Interlaken means "between the lakes" in German. The two lakes, connected by the river Aare, are Thun and Brienz.(Sherlock Holmes fans will be interested to know that the Reichenbach Falls are nearby. The falls are not accessible in the winter. I checked.)
There are several ski resorts in the area, so Bob & Margaret housed us centrally in Interlaken itself at Hotel InterLaken. The original guest house dates from the 14th century. It was renovated in in the 15th century and has been used as a hotel ever since.
Some of the rooms were named after famous people who had stayed there such as Lord Byron & Felix Mendelssohn.
Our room was on the back side of the hotel; I don't recall if it had ever been occupied by anyone famous or not.
We reached Grindelwald, located at the base of several of the ski areas, by cog railway (more on that later). I wish I could show here the lilting way that the name was pronounced in the local Switzerdeutsch dialect.
We visited during the week of the annual World Snow Festival drawing artists from all over the world to produce snow sculptures.
The lack of snow the year we visited meant the sculptures were less elaborate than usual.
One day I was battling a cold and couldn't ski, so I rode the rails and hiked along the valley from Lauterbrunnen to Stechelberg. The path led along the Weisse Lütschine River. The Schwartze Lütschine joins up with it at the aptly named village of Zweilütschine (Two Lütschines). Nowadays the river (after the junction) is a whitewater destination.
The valley was a narrow rift between these massive cliffs. Every now and again I heard a CRACK! and saw a rock loosened by freeze-thaw cycles come crashing down. I did not attempt to get close to those rock faces.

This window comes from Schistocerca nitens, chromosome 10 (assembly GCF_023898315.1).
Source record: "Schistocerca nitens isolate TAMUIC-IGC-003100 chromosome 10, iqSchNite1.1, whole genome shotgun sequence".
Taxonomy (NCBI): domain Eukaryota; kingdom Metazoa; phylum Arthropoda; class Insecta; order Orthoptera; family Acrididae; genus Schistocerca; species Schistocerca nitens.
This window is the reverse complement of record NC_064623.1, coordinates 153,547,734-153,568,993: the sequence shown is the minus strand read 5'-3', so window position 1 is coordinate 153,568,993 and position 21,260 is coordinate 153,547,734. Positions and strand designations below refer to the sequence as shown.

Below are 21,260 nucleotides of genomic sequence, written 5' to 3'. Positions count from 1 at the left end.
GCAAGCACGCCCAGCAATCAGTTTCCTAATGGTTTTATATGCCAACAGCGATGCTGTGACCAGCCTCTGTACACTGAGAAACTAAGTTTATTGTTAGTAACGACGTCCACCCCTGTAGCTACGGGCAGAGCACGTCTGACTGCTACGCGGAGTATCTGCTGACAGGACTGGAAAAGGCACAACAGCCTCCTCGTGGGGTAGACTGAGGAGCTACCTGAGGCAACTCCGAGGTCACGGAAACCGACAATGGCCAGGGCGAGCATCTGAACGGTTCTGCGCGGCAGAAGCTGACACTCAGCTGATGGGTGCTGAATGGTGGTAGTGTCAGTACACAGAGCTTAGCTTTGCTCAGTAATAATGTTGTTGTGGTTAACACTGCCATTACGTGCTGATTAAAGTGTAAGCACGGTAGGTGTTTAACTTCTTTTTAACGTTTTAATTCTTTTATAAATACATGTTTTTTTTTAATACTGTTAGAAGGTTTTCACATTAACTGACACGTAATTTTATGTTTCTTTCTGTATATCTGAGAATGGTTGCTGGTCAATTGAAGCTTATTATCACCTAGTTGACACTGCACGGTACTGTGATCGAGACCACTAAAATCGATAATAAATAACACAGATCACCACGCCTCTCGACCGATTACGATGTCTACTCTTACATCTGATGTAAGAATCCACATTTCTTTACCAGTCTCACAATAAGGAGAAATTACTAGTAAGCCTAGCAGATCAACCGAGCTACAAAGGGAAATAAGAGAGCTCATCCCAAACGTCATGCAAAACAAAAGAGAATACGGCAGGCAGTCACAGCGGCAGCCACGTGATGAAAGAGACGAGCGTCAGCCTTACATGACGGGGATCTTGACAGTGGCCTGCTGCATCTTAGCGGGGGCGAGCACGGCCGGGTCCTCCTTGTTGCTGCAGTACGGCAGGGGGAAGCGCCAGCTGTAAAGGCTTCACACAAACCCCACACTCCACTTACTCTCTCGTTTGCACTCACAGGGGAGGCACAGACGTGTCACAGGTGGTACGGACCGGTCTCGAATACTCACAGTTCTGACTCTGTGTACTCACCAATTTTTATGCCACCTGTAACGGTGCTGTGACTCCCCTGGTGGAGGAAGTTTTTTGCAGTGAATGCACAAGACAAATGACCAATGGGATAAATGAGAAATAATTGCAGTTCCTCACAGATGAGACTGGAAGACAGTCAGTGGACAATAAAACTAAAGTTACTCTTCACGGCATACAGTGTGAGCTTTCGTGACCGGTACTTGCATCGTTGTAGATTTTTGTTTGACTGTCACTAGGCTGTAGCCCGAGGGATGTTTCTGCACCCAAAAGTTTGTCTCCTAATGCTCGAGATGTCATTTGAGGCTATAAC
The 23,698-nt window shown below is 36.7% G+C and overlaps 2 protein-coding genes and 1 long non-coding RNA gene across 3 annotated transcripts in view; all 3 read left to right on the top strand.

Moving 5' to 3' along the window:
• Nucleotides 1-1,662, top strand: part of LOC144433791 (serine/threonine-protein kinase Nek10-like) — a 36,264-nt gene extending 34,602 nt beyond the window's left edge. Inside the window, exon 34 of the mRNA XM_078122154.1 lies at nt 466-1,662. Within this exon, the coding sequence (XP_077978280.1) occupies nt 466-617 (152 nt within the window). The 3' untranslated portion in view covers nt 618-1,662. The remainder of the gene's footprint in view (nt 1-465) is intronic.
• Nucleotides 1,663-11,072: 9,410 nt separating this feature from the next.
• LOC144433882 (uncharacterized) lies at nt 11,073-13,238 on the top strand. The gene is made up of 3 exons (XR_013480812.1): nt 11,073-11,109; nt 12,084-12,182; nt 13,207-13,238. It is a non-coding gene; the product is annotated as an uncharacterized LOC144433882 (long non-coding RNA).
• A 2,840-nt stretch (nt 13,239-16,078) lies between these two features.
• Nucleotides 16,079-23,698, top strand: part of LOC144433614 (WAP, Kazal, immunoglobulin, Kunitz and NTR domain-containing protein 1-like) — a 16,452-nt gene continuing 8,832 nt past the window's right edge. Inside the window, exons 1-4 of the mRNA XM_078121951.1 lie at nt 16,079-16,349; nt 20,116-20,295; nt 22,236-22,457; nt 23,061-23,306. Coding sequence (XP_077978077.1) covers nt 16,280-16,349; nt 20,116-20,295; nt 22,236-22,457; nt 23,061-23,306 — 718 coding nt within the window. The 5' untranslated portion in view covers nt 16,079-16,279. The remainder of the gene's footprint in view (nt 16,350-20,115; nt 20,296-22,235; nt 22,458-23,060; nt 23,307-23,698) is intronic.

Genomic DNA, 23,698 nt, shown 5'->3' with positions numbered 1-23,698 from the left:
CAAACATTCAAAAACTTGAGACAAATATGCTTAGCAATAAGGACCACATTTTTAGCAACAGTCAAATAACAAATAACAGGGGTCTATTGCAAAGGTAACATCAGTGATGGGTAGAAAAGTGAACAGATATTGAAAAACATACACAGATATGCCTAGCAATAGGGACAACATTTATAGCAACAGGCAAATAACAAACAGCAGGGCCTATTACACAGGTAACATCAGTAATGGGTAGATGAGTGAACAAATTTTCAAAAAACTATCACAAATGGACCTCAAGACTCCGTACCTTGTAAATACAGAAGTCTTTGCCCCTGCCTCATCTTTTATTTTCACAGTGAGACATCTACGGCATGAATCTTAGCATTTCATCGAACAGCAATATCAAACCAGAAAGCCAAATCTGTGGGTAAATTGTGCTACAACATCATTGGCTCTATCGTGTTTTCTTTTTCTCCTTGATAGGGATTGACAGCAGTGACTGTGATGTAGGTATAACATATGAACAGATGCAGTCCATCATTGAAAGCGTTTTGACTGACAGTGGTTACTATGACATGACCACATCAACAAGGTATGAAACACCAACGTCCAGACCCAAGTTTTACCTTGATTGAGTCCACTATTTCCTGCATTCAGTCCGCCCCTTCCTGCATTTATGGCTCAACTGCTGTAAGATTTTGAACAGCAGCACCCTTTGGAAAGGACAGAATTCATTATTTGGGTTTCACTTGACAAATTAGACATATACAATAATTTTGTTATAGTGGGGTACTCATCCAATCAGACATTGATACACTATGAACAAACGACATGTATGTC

Logs cut into boards and left to cure have a sculptural quality.
I don't know if this is a storage shed for something or just a fancy way to keep cordwood.
We noticed that the Swiss were meticulous in maintaining their forests. When we passed through the woods on our trains we saw stacks of wood along the track that had been salvaged from downed trees. Over the next day or two the stacks disappeared, presumably collected by some train or the other. Perhaps they ended up like this.
One day we had to do laundry. Instead of a self-service laundromat we found a laundry where the proprietor washed and folded clothes for a modest fee. We were startled that she charged separately for the "spin cycle." In fact she had a centrifuge that she loaded with wet laundry. It spun vertically and had a tendency to walk along the floor unless she sat on it to stabilize it!
After leaving our laundry with her we walked around Interlaken. These 19th century sluice gates control the flow of the River Aare between the two lakes and mark the border between Interlaken and neighboring Unterseen.
At one point of our trip I ran out of dental floss. My German dictionary had no equivalent, so I composed a little speech about how I had to clean my teeth and headed down to the local pharmacy. The young woman patiently heard my plea and immediately responded: "Waxed or unwaxed." Just about every Swiss we met spoke English.
The German for dental floss, by the way, is Zahnseide. It translates as tooth silk. If I asked what the German was for "waxed," I don't remember the response.
The Unterseen town square is highlighted by the town hall. The town was in the process of putting LAN connections in all the downtown buildings. This was 1988! Local Area Networks were cutting-edge technology at the time.
The Interlaken and Unterseen villages began to develop side-by-side in 1279. (Both names mean "between the lakes.") There was a large stone gate between them with the date carved above the arch. I don't recall if the gate actually dated from that time or not.
There was a street fair in progress in Interlaken on the day we were exploring. This burro was quite charming.
I have chairs identical to the ones shown here and still use them from time to time.
After a delightful week in Interlaken, we packed up and clambered onto the bus for the trip to Saas Fee.
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